The Beat Goes On

It was a slow night in the bookstore
so I went over to the literature section
and grabbed a copy of Celine’s
Death on the Installment Plan
and took it back to my post
at the cash register.
I hid it under the counter
because we weren’t supposed
to read on the job
and I didn’t want to get fired.
But just as I opened the book
I heard a loud banging on the front door.
I looked up and saw a disheveled man
throwing himself against it
rattling the glass panes.
“Aw crap,” I muttered,
putting the book away
and leaving my seat
to deal with the problem.
I yanked the door open
and came face to face
with what seemed to be
a broken human being.
When I reached out to restrain him,
a voice from behind me bellowed:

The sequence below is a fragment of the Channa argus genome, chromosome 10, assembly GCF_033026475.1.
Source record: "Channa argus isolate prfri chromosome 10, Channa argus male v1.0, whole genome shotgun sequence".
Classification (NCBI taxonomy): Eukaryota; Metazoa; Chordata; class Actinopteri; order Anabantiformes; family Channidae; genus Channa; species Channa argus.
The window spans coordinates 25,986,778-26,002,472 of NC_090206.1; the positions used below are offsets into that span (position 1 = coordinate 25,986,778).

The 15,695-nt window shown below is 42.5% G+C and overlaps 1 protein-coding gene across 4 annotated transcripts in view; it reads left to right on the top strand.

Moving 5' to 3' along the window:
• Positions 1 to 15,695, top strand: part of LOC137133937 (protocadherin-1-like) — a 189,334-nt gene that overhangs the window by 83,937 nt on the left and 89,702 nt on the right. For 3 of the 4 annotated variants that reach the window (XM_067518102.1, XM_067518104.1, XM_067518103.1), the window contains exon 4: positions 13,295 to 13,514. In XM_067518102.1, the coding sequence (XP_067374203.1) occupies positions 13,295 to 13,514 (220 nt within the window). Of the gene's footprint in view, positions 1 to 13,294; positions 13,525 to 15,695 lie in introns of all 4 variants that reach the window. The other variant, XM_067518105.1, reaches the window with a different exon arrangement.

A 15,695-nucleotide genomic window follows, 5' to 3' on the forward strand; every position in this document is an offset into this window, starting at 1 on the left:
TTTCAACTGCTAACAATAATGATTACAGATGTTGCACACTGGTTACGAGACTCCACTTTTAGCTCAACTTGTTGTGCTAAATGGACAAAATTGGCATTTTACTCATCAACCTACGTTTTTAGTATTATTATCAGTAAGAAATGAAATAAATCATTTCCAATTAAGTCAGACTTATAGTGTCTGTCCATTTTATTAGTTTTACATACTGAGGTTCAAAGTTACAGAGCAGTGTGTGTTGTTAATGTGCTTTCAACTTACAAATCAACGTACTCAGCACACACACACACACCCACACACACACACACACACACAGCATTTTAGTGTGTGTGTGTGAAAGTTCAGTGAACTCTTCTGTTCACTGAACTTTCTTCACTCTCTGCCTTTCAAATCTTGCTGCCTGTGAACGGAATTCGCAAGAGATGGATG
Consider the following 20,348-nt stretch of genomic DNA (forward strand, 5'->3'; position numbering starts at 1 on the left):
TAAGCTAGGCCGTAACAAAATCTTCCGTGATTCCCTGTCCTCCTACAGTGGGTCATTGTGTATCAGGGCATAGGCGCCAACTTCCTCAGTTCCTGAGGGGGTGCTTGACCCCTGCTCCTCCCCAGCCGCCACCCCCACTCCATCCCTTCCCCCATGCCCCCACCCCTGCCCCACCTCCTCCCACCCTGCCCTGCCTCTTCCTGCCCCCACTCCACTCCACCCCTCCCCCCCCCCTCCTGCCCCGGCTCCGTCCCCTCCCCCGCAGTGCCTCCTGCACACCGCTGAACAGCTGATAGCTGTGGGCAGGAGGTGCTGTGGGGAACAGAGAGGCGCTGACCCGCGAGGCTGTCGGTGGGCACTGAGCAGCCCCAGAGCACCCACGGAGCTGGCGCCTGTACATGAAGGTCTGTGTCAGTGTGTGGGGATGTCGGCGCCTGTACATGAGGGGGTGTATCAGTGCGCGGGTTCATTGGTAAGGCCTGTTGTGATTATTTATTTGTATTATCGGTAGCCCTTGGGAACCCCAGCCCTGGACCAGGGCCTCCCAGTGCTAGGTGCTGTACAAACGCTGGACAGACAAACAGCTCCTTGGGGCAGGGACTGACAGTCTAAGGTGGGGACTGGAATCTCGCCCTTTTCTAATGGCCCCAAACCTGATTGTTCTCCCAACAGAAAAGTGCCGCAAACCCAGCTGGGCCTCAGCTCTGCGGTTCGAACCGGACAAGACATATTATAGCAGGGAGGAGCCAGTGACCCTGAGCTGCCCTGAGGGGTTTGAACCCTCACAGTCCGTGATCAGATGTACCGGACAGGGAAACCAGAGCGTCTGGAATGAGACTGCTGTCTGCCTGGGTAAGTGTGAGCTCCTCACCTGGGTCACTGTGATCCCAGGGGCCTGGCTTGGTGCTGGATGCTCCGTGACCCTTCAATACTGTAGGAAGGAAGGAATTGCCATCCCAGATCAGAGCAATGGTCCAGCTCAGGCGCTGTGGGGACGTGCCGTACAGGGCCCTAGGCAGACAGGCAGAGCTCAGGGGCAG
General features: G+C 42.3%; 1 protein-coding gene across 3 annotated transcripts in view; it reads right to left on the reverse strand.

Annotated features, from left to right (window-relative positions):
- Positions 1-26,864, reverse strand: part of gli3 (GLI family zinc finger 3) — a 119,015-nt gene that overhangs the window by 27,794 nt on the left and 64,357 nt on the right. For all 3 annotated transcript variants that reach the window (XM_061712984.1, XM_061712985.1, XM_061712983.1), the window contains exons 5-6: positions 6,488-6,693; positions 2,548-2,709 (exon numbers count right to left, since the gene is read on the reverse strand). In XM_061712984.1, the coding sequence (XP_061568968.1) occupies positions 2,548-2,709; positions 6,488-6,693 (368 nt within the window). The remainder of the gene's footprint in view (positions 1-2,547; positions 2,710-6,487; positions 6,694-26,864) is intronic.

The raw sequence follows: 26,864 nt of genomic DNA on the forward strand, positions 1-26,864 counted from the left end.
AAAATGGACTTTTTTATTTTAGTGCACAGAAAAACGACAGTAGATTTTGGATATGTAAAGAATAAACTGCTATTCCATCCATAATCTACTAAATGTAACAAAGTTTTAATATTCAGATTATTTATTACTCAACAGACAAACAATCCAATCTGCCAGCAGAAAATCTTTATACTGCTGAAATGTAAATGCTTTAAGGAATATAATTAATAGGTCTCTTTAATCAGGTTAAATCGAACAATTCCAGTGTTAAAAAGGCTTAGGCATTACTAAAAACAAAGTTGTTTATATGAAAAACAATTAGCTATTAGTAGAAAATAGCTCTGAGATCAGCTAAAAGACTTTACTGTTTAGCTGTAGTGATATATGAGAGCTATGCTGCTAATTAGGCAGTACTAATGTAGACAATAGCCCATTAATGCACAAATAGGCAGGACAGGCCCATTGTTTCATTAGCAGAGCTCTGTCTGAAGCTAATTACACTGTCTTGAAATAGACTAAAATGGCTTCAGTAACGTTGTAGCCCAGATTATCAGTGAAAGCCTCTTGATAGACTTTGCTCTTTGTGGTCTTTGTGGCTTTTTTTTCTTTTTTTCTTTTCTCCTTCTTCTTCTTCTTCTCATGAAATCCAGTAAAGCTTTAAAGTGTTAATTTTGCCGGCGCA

“Back off, Ron! That’s Gregory Corso,
the famous Beat poet!
I have a piece of his in the journal
I’m about to publish!”
“I’m so sorry,” I said sheepishly.
“I had no idea.”
The store’s owner put his arm
around Corso’s shoulder
and escorted him down the stairs
to the basement,
and I returned to Celine,
who now seemed
totally appropriate.

–Ron Kolm


Poetry

10 thoughts on “The Beat Goes On

  1. Ok so it has all been said but what I also love about this piece besides the content, the quick and sharp profile of a legend, is the ebb and flow, the rise and fall, the class consciousness deftly placed so we always know who’s boss except when we don’t.

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